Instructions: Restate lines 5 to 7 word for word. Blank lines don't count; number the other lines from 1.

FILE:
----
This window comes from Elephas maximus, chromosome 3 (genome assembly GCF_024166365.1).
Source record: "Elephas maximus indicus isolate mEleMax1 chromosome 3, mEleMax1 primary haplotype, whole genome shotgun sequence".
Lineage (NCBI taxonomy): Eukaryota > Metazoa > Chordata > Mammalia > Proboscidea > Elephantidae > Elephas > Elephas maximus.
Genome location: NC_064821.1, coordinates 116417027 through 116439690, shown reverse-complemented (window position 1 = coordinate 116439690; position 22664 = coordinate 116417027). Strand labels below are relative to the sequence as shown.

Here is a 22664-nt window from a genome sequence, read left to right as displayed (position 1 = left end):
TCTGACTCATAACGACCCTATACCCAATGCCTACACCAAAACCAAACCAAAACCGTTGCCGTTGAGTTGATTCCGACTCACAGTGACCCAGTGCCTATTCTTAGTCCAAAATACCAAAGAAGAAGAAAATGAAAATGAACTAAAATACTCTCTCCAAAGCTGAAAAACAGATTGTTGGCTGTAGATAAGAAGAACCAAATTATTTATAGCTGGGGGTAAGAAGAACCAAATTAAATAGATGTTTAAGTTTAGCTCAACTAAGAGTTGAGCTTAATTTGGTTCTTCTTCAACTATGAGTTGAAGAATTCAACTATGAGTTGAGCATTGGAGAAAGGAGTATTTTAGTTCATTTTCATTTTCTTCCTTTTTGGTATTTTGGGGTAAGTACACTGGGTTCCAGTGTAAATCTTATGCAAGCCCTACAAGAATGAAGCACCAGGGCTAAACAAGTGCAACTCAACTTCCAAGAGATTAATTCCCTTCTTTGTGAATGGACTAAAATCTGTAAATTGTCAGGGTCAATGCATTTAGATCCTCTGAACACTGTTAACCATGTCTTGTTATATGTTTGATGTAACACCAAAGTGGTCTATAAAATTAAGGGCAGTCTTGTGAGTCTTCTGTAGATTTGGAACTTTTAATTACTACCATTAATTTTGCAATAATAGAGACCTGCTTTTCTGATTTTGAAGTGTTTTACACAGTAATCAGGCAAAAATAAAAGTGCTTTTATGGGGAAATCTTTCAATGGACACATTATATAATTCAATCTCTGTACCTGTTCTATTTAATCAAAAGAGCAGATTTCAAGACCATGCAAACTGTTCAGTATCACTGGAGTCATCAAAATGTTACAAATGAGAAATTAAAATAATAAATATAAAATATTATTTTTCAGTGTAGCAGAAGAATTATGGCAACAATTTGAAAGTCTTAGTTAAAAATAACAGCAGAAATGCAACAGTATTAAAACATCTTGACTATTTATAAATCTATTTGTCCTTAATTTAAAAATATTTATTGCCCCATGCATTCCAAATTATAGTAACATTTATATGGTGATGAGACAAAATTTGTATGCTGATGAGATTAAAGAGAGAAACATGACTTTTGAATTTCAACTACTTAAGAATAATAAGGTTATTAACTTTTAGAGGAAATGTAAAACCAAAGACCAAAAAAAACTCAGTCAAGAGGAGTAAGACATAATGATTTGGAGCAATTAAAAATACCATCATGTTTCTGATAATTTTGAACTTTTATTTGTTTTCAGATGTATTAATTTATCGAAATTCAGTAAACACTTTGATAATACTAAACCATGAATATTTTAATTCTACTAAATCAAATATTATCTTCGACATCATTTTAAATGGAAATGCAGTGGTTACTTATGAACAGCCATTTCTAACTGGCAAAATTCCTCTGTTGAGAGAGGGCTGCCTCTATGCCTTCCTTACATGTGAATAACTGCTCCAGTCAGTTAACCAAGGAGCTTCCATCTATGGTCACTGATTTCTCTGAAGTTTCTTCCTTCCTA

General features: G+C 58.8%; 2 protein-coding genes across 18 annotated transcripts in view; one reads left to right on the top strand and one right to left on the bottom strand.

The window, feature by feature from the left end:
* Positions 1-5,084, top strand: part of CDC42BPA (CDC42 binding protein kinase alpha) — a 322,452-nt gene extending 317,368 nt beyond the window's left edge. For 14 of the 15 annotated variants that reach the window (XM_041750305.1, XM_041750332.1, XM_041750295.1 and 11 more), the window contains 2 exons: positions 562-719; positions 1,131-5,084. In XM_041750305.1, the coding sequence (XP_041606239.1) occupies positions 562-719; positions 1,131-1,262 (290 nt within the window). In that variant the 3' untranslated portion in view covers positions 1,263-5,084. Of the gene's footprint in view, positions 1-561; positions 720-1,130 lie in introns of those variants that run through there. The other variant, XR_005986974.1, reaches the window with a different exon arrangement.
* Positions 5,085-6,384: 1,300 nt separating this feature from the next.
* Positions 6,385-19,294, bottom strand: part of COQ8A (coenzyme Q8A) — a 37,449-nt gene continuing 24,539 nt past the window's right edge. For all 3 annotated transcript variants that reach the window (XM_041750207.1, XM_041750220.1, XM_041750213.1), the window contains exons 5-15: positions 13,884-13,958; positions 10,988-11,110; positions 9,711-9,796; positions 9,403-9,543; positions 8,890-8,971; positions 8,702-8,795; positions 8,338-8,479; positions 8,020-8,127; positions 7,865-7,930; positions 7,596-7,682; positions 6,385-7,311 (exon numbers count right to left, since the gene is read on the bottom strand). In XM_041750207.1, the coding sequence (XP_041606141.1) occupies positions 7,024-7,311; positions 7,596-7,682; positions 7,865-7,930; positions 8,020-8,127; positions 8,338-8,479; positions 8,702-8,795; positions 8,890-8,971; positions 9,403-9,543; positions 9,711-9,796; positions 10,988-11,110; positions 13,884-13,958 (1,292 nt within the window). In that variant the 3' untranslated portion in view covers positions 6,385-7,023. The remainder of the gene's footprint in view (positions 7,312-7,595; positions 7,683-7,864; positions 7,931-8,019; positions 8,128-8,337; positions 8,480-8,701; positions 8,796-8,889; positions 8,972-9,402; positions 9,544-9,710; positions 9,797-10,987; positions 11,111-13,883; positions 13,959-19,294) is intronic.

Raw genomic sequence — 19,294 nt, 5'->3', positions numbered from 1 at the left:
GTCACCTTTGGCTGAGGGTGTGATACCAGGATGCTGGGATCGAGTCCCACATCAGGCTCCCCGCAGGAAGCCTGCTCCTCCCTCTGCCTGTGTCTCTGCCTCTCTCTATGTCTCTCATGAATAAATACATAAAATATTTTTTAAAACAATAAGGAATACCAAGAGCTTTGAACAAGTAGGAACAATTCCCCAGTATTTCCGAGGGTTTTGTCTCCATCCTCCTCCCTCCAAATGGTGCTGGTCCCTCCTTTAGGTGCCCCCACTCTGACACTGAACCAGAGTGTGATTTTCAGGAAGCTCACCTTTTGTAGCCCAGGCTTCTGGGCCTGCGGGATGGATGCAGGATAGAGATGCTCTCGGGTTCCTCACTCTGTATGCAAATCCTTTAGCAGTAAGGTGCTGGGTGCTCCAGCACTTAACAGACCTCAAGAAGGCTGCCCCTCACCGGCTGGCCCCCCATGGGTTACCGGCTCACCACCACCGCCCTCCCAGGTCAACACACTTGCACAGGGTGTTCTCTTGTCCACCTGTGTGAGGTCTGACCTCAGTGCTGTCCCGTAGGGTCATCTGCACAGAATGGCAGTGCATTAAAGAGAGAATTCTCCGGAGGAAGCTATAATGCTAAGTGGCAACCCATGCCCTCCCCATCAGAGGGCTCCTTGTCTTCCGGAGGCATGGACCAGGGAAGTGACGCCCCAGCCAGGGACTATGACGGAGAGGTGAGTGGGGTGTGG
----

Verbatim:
Here is a 22664-nt window from a genome sequence, read left to right as displayed (position 1 = left end):
TCTGACTCATAACGACCCTATACCCAATGCCTACACCAAAACCAAACCAAAACCGTTGCCGTTGAGTTGATTCCGACTCACAGTGACCCAGTGCCTATTCTTAGTCCAAAATACCAAAGAAGAAGAAAATGAAAATGAACTAAAATACTCTCTCCAAAGCTGAAAAACAGATTGTTGGCTGTAGATAAGAAGAACCAAATTATTTATAGCTGGGGGTAAGAAGAACCAAATTAAATAGATGTTTAAGTTTAGCTCAACTAAGAGTTGAGCTTAATTTGGTTCTTCTTCAACTATGAGTTGAAGAATTCAACTATGAGTTGAGCATTGGAGAAAGGAGTATTTTAGTTCATTTTCATTTTCTTCCTTTTTGGTATTTTGGGGTAAGTACACTGGGTTCCAGTGTAAATCTTATGCAAGCCCTACAAGAATGAAGCACCAGGGCTAAACAAGTGCAACTCAACTTCCAAGAGATTAATTCCCTTCTTTGTGAATGGACTAAAATCTGTAAATTGTCAGGGTCAATGCATTTAGATCCTCTGAACACTGTTAACCATGTCTTGTTATATGTTTGATGTAACACCAAAGTGGTCTATAAAATTAAGGGCAGTCTTGTGAGTCTTCTGTAGATTTGGAACTTTTAATTACTACCATTAATTTTGCAATAATAGAGACCTGCTTTTCTGATTTTGAAGTGTTTTACACAGTAATCAGGCAAAAATAAAAGTGCTTTTATGGGGAAATCTTTCAATGGACACATTATATAATTCAATCTCTGTACCTGTTCTATTTAATCAAAAGAGCAGATTTCAAGACCATGCAAACTGTTCAGTATCACTGGAGTCATCAAAATGTTACAAATGAGAAATTAAAATAATAAATATAAAATATTATTTTTCAGTGTAGCAGAAGAATTATGGCAACAATTTGAAAGTCTTAGTTAAAAATAACAGCAGAAATGCAACAGTATTAAAACATCTTGACTATTTATAAATCTATTTGTCCTTAATTTAAAAATATTTATTGCCCCATGCATTCCAAATTATAGTAACATTTATATGGTGATGAGACAAAATTTGTATGCTGATGAGATTAAAGAGAGAAACATGACTTTTGAATTTCAACTACTTAAGAATAATAAGGTTATTAACTTTTAGAGGAAATGTAAAACCAAAGACCAAAAAAAACTCAGTCAAGAGGAGTAAGACATAATGATTTGGAGCAATTAAAAATACCATCATGTTTCTGATAATTTTGAACTTTTATTTGTTTTCAGATGTATTAATTTATCGAAATTCAGTAAACACTTTGATAATACTAAACCATGAATATTTTAATTCTACTAAATCAAATATTATCTTCGACATCATTTTAAATGGAAATGCAGTGGTTACTTATGAACAGCCATTTCTAACTGGCAAAATTCCTCTGTTGAGAGAGGGCTGCCTCTATGCCTTCCTTACATGTGAATAACTGCTCCAGTCAGTTAACCAAGGAGCTTCCATCTATGGTCACTGATTTCTCTGAAGTTTCTTCCTTCCTA

General features: G+C 58.8%; 2 protein-coding genes across 18 annotated transcripts in view; one reads left to right on the top strand and one right to left on the bottom strand.